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Town of Vail fights for Colorado to allow local control over pesticides

The town wrote a letter to its state legislators, arguing the control is critical to its Gore Creek restoration efforts

The town of Vail is urging Colorado legislators to allow local governments to provide more stringent regulations on pesticides, citing how critical this would be to restoring Gore Creek.
Chris Dillmann/Vail Daily archive

The town of Vail is hoping Colorado legislators will push through a bill allowing for local control of pesticides.

“I wish to express our support for HB 24-1178, to restore limited local authority to regulate landscaping chemicals,” wrote Vail Mayor Travis Coggin in a March 25 addressed to Sen. Dylan Roberts.  

“Our small mountain community, surrounded by two of America’s most spectacular wilderness areas, has been impacted by overuse and misuse of landscaping chemicals, including the neonicotinoid insecticides this bill proposes to reclassify.”



Current state law prohibits local governments from creating their own regulations around pesticides. The state preemption means that towns and counties cannot adopt pesticide regulations that are more stringent than the state or federal regulations.

is the latest attempt to change the state law. Last year, the Colorado Pesticide Applicators’ Act was sunsetting. In the 2023 legislative process, certain organizations and municipalities 鈥 including the town of Vail 鈥 were advocating for lawmakers to lift the preemption as part of the bill. However, these attempts were unsuccessful and the act passed without lifting the ban.

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This year, the issue is coming as a standalone bill, which if passed would allow “local governments to create and enforce laws regulating the sale or use of pesticides to protect the health and safety of the community with certain exceptions,” according to the .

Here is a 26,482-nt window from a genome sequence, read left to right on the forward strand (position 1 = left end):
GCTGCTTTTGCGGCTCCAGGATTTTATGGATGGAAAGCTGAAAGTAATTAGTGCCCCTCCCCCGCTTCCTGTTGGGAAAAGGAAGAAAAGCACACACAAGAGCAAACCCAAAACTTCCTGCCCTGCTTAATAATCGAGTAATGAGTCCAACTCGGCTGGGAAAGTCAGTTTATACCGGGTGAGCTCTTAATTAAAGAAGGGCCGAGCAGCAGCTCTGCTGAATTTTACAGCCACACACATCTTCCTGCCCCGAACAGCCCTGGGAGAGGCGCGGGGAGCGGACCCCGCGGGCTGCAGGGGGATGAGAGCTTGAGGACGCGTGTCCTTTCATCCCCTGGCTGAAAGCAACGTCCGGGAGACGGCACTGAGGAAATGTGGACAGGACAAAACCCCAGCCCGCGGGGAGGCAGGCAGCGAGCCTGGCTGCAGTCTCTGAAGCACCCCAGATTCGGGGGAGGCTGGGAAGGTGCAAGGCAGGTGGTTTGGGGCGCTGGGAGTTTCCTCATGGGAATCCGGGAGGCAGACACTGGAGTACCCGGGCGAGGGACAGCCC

According to the current bill text, local governments would still be prohibited from limiting the use of pesticides for certain uses including the production of agricultural products; for accomplishing dry-up, revegetation or noxious weed management in land enrolled in water conservation programs or land from which water irrigation is removed; for public utility property; for water supply and distribution operation and maintenance; or the cultivation of marijuana; and more.

The bill also creates guidelines for what kinds of rules and regulations could be implemented.

The bill was introduced to the House Energy and Environment Committee on Feb. 1. Ultimately, it was passed with no revisions through appropriations and to the House floor. 

In early March, Rep. Meghan Lukens told Vail Town Council that she expected the bill to be “somewhat controversial” as it hits the floor, citing having heard both support and disapproval from those in her jurisdiction.

Gore Creek

The town’s interest in this bill is rooted in Gore Creek’s presence on the state’s list of impaired waterways.